This MSc course aims to integrate two active and rapidly developing fields, computational neuroscience and cognitive robotics, to generate innovative strategies and solutions for scientific problems and technological limitations.
From modelling human cognition to programming robots to act in their environment, this course crosses the boundary between several disciplines, including biology, neuroscience, psychology, and computer science.
The CNCR MSc course is highly interdisciplinary encompassing psychology, cognitive science, neuroscience, computational modelling, neuroimaging, robotics, and patient rehabilitation. The Course is designed for those who are interested in applying knowledge of neural systems, brain function, and modeling to research in human cognition, perception, sensory and motor systems as well as the design of bio-inspired and biologically plausible robotic systems. It has a strong research focus with hands-on modules and practical applications. The course is aimed at both students from psychology/neuroscience with a strong quantitative background and at students from computer science and physics that want to apply their knowledge to neuroscience.
“The course successfully introduced me to computational and cognitive neuroscience and I am very happy with the research and transferable skills that I acquired”
Iulia Comşa - CNCR MRes graduate
A significant part of the CNCR MSc Course involves being part of a research group and conducting an independent research project. For this, you will be assigned to a supervisor and supervise the research project. Your research project is written up as the masters dissertation and counts for one third of your degree. Exposure to a different research group is intended to broaden research experience and widen research skills repertoire.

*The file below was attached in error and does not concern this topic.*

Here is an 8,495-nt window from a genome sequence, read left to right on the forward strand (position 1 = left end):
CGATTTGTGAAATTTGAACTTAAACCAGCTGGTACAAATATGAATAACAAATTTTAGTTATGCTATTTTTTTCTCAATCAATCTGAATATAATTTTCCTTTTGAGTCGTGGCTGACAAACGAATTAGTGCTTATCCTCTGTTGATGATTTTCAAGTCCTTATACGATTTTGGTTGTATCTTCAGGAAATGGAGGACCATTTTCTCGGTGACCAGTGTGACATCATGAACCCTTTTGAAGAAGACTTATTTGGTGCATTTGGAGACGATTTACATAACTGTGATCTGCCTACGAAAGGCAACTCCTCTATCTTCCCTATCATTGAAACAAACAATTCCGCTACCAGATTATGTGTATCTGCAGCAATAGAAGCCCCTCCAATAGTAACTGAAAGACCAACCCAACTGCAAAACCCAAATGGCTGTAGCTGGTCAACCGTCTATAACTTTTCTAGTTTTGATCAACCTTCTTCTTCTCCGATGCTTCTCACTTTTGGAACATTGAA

The course is organised jointly through the Schools of Psychology, Computer Science, Sport, Exercise and Rehabilitation Sciences and Electronic, Electrical and Systems Engineering.
Your choice of course modules will be individualised and agreed between you and your supervisor. The goal is to develop your knowledge and skills to allow you to carry out your research project in Semester 3 while learning a wide range of neuroscience, computation, and experimental method topics. Several modules rely on Matlab programming skills for their practical exercises, which could be used also in the placement and project. Students that don't have a sufficient programming knowledge will be required to attend a programming course in Semester 1.
You will be taught to devise a research plan, and will read and comment on scientific articles. You will choose the topic for your research project with the help of a research proposal module. A year-long CNCR Foundations module allows you to participate in CNCR seminars, journal clubs, and lab activities to have sufficient knowledge to carry out the research project. This will expose you to cutting edge research and labs.
For more module information see the Modules section.
You can select from a range of research topics depending on your areas of interest, and there are a number of supervisors who can provide support. See some of the recent projects and placements undertaken by students on the programme.
See MSc CNCR frequently asked questions (PDF 88KB)
Why Study this Course?
This course provides a flexible inter-disciplinary research apprenticeship, suitable for those seeking to begin commercial or postgraduate research.
You will have access to state-of-the-art equipment for brain imaging, electrophysiological recording, psychophysics, human-computer interfaces, advanced data analysis, computational modelling and robotic systems, supervised by internationally leading researchers.